Clarification on legal rights and the free exercise of religion

In the November 1, 1993, issue of the Sentinel, an excerpt of a 1991 article from the New York Law School Law Review was printed. The article highlighted the United States Constitution's "free exercise" of religion guaranty and its application to the practice of Christian Science healing for children. The excerpt also included the author's conclusion that American courts should acknowledge greater protection for Christian Science practice, under the "free exercise" clause of the Constitution, than lately they have seemed inclined to do. We agree with the author's conclusion, but it is important to point out that the legal landscape in the intervening years has changed from what was reflected by the 1991 analysis.

In 1991, the United States Supreme Court (in a case having nothing to do with Christian Science) significantly altered prior legal interpretations by ruling that a state may enact a law that incidentally impacts the free exercise of religion without first showing that the law advances a compelling governmental interest. Before the change instituted by the Supreme Court, constitutional scholars understood the law to require a showing of compelling need in order to justify even moderate intrusion into religious practice. Broad public concern, led by much of the nation's religious community, followed the Court's decision. Recently the Congress enacted, and the President signed, the "Religious Freedom Restoration Act of 1993." This new law states in part that "Government shall not substantially burden a person's exercise of religion. ..." There is an exception which states that the "Government may substantially burden a person's exercise of religion only if it demonstrated that application of the burden to the person—1) is in furtherance of a compelling governmental interest; and 2) is the least restrictive means of furthering that compelling governmental interest."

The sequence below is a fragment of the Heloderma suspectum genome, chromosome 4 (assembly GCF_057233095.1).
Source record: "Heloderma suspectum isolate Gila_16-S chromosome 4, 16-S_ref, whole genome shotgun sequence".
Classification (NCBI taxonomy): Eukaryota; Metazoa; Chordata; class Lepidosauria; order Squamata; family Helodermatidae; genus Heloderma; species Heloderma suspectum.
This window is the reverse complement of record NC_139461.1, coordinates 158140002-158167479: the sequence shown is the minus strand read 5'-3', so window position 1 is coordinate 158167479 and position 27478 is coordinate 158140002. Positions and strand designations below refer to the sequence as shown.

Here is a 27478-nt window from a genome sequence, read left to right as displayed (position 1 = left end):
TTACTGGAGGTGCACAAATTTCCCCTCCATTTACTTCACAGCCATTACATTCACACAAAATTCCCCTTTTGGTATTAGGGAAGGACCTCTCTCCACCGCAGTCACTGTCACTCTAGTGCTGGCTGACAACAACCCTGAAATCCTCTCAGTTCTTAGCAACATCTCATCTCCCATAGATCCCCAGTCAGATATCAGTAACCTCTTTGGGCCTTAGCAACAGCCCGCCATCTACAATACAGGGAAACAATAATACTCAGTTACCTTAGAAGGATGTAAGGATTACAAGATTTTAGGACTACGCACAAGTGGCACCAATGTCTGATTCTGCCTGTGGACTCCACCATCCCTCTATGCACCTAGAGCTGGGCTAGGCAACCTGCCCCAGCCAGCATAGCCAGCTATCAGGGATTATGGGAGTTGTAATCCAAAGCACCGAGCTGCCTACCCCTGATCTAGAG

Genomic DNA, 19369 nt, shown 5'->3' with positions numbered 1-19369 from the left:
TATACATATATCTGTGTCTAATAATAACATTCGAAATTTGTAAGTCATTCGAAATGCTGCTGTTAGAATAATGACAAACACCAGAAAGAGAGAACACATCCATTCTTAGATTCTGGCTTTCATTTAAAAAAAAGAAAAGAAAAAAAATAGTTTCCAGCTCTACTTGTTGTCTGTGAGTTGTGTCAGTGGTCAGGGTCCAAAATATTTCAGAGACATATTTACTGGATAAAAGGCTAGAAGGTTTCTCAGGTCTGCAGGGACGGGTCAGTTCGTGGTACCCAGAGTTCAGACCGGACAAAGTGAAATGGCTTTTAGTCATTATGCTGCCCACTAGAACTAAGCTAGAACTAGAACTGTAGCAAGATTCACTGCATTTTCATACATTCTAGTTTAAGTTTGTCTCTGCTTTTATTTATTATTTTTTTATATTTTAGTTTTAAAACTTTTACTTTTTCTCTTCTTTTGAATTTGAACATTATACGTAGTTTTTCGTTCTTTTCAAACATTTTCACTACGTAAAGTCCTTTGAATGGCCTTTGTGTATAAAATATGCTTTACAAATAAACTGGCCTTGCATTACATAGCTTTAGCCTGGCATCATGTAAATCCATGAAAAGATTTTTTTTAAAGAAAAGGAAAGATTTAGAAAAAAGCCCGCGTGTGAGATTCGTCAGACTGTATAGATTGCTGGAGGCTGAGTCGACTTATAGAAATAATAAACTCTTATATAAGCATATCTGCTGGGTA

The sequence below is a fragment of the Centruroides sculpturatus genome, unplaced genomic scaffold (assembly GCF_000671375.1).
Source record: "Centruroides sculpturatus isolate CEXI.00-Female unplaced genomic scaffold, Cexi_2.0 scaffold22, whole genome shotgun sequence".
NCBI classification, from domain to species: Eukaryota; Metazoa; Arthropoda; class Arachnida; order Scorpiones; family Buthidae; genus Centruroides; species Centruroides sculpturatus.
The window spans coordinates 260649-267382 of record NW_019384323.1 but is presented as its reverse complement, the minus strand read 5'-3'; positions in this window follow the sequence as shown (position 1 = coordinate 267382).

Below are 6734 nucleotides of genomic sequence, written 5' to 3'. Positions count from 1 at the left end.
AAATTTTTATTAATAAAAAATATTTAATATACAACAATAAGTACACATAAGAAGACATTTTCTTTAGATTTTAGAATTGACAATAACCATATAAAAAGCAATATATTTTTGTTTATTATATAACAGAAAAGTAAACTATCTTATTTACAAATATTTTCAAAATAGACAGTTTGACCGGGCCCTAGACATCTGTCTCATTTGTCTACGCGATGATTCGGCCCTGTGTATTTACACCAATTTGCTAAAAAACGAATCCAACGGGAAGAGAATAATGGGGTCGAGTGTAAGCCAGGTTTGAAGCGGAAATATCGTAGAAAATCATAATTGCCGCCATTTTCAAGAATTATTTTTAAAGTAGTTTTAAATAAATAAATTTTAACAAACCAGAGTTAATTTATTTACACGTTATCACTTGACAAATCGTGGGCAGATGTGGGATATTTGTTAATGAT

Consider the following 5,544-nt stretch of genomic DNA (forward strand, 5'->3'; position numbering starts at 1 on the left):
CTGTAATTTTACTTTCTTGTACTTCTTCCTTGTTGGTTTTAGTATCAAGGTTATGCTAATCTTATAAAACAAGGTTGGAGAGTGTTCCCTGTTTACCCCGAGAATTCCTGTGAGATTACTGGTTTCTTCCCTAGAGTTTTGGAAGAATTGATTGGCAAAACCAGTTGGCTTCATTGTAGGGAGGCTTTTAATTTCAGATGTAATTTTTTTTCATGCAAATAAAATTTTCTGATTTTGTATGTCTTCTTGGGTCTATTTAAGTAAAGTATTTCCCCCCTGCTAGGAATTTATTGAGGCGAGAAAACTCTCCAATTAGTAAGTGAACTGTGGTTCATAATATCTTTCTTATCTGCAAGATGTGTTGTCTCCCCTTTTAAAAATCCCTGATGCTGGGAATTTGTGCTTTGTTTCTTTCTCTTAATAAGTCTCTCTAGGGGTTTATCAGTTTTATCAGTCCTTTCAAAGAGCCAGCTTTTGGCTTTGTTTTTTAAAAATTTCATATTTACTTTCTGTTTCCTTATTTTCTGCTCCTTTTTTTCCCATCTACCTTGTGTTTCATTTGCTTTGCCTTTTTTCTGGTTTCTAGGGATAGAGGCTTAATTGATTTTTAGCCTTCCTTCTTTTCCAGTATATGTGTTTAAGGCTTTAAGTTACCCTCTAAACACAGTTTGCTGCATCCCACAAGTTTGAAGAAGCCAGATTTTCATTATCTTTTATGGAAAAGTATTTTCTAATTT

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Editorial
Washed clean by spiritual baptism
January 3, 1994
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